Uwingu wants you to help name faraway planets. It’s gonna cost you $4.99, but, according to Uwingu:
… much of the proceeds from these name nominations will be used to generate a source of grants to fund space exploration, research, and education — called The Uwingu Fund.
Up to now, the International Astronomical Union (IAU) has taken upon itself the duty of providing official names for objects in space. Who gave them that right? Well, they gave it to themselves, as a bonafide international organization of professional astronomers of long standing. The naming system worked well throughout the 20th century. But after the IAU decided to demote Pluto from full planet status in 2006 – and as crowd-sourcing became such an effective and popular way to do so many things – some people began to wonder if there wasn’t a better way.
Astronomer and Uwingu CEO Dr. Alan Stern – who also happens to be principal investigator for the New Horizons space mission now en route to Pluto – said of Uwingu’s plans:
This is a first step in democratizing planet naming. And it’s a new way for the people of Earth, of every age, of every nation, of every walk of life to personally connect to space discoveries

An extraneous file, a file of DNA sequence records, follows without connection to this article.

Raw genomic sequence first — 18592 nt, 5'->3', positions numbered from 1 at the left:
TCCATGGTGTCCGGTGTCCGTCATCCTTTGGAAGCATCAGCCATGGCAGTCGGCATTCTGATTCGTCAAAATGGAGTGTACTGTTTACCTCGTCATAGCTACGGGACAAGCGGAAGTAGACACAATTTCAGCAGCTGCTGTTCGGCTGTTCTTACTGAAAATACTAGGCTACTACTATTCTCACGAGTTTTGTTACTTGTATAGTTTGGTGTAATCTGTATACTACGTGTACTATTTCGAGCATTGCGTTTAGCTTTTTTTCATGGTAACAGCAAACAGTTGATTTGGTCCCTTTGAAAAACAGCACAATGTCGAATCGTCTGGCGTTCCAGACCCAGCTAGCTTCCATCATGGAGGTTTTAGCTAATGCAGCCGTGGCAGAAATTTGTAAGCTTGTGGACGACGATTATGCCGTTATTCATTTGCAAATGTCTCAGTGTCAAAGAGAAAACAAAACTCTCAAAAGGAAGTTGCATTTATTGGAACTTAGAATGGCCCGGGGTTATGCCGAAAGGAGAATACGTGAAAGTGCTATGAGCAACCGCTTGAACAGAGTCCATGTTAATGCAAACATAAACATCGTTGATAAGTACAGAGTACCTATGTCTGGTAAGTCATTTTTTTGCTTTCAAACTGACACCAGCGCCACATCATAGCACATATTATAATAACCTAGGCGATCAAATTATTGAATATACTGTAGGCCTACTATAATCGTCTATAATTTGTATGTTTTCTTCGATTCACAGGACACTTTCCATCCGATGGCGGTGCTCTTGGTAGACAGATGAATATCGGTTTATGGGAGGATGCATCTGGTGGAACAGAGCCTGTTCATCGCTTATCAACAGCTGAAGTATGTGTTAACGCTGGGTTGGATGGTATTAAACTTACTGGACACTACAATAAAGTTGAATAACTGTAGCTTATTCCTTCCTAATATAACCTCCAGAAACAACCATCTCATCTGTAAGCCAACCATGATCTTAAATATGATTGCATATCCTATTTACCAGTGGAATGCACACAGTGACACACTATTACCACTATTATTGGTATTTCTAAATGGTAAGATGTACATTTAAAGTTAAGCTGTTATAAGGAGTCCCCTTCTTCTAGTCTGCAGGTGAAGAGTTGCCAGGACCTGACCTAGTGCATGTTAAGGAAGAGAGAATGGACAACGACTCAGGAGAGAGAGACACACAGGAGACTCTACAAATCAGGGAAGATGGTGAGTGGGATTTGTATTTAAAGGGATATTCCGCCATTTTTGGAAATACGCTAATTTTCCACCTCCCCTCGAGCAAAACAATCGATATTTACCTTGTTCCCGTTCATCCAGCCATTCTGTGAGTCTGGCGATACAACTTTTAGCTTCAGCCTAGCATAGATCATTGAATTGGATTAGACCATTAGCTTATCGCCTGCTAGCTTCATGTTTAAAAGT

According to Uwingu’s press statement released today (February 27, 2013):
People can nominate “exoplanet” names for their favorite town, state, or country, their favorite sports team, music artist, or hero, their favorite author or book, school, their company, for their loved ones and friends, or even for themselves.
Individual Uwingu planet name nominations cost $4.99; there is no limit on the number of nominations a person or entity can sponsor. Uwingu makes volume discounts available to purchasers of blocks of names.
Bottom line: Uwingu – pronounced oo-wing-oo – is inviting the public to recommend names for faraway planets. Recommendations cost $4.99 each, and proceeds will be used to create a source of grants to fund space exploration, research, and education. The names will be placed in a database, and astronomers and others will make the final selection.
Deborah Byrd created the EarthSky radio series in 1991 and founded EarthSky.org in 1994. Today, she serves as Editor-in-Chief of this website. She has won a galaxy of awards from the broadcasting and science communities, including having an asteroid named 3505 Byrd in her honor. A science communicator and educator since 1976, Byrd believes in science as a force for good in the world and a vital tool for the 21st century. "Being an EarthSky editor is like hosting a big global party for cool nature-lovers," she says.